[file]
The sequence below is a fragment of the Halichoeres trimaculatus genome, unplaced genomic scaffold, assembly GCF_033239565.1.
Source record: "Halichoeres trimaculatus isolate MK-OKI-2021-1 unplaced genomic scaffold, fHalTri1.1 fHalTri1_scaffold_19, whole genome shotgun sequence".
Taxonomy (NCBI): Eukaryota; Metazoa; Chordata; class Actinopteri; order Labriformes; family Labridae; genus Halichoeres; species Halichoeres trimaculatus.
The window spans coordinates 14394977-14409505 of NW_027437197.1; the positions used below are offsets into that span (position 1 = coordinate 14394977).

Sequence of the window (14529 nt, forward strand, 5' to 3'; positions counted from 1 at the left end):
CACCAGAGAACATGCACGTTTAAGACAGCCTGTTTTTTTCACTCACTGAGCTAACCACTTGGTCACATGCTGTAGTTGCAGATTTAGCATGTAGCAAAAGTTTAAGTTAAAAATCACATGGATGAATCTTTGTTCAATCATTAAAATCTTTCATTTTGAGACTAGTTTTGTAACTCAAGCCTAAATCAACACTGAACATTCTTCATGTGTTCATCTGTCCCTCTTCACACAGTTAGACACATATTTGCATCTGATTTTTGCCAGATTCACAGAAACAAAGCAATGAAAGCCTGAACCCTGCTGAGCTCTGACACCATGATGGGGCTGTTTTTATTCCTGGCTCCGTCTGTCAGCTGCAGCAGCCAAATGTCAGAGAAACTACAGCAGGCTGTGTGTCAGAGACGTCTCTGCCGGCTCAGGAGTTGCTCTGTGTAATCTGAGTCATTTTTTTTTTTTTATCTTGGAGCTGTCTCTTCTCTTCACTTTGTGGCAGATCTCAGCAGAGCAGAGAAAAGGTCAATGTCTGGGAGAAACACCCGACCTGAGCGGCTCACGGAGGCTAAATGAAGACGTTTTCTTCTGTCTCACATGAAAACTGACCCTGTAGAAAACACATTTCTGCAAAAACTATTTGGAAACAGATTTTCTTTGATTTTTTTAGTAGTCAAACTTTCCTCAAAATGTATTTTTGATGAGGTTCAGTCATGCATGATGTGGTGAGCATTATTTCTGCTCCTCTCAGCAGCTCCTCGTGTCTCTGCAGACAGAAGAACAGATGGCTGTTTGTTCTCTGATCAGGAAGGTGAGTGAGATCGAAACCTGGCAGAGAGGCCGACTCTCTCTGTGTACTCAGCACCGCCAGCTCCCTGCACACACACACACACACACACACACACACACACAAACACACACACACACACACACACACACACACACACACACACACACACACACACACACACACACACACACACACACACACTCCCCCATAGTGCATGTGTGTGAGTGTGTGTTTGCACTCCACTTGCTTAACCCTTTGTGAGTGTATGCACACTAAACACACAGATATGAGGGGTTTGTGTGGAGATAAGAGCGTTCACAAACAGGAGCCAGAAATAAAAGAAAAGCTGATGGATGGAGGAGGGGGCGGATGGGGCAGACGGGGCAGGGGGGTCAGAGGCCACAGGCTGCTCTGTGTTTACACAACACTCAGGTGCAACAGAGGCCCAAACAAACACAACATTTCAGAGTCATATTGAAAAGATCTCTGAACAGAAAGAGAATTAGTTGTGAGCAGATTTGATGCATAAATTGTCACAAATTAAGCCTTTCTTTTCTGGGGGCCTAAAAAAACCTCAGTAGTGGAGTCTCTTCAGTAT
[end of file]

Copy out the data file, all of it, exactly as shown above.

The sequence below is a fragment of the Halichoeres trimaculatus genome, unplaced genomic scaffold, assembly GCF_033239565.1.
Source record: "Halichoeres trimaculatus isolate MK-OKI-2021-1 unplaced genomic scaffold, fHalTri1.1 fHalTri1_scaffold_19, whole genome shotgun sequence".
Taxonomy (NCBI): Eukaryota; Metazoa; Chordata; class Actinopteri; order Labriformes; family Labridae; genus Halichoeres; species Halichoeres trimaculatus.
The window spans coordinates 14394977-14409505 of NW_027437197.1; the positions used below are offsets into that span (position 1 = coordinate 14394977).

Sequence of the window (14529 nt, forward strand, 5' to 3'; positions counted from 1 at the left end):
CACCAGAGAACATGCACGTTTAAGACAGCCTGTTTTTTTCACTCACTGAGCTAACCACTTGGTCACATGCTGTAGTTGCAGATTTAGCATGTAGCAAAAGTTTAAGTTAAAAATCACATGGATGAATCTTTGTTCAATCATTAAAATCTTTCATTTTGAGACTAGTTTTGTAACTCAAGCCTAAATCAACACTGAACATTCTTCATGTGTTCATCTGTCCCTCTTCACACAGTTAGACACATATTTGCATCTGATTTTTGCCAGATTCACAGAAACAAAGCAATGAAAGCCTGAACCCTGCTGAGCTCTGACACCATGATGGGGCTGTTTTTATTCCTGGCTCCGTCTGTCAGCTGCAGCAGCCAAATGTCAGAGAAACTACAGCAGGCTGTGTGTCAGAGACGTCTCTGCCGGCTCAGGAGTTGCTCTGTGTAATCTGAGTCATTTTTTTTTTTTTATCTTGGAGCTGTCTCTTCTCTTCACTTTGTGGCAGATCTCAGCAGAGCAGAGAAAAGGTCAATGTCTGGGAGAAACACCCGACCTGAGCGGCTCACGGAGGCTAAATGAAGACGTTTTCTTCTGTCTCACATGAAAACTGACCCTGTAGAAAACACATTTCTGCAAAAACTATTTGGAAACAGATTTTCTTTGATTTTTTTAGTAGTCAAACTTTCCTCAAAATGTATTTTTGATGAGGTTCAGTCATGCATGATGTGGTGAGCATTATTTCTGCTCCTCTCAGCAGCTCCTCGTGTCTCTGCAGACAGAAGAACAGATGGCTGTTTGTTCTCTGATCAGGAAGGTGAGTGAGATCGAAACCTGGCAGAGAGGCCGACTCTCTCTGTGTACTCAGCACCGCCAGCTCCCTGCACACACACACACACACACACACACACACACACAAACACACACACACACACACACACACACACACACACACACACACACACACACACACACACACACACACACACACACACACTCCCCCATAGTGCATGTGTGTGAGTGTGTGTTTGCACTCCACTTGCTTAACCCTTTGTGAGTGTATGCACACTAAACACACAGATATGAGGGGTTTGTGTGGAGATAAGAGCGTTCACAAACAGGAGCCAGAAATAAAAGAAAAGCTGATGGATGGAGGAGGGGGCGGATGGGGCAGACGGGGCAGGGGGGTCAGAGGCCACAGGCTGCTCTGTGTTTACACAACACTCAGGTGCAACAGAGGCCCAAACAAACACAACATTTCAGAGTCATATTGAAAAGATCTCTGAACAGAAAGAGAATTAGTTGTGAGCAGATTTGATGCATAAATTGTCACAAATTAAGCCTTTCTTTTCTGGGGGCCTAAAAAAACCTCAGTAGTGGAGTCTCTTCAGTAT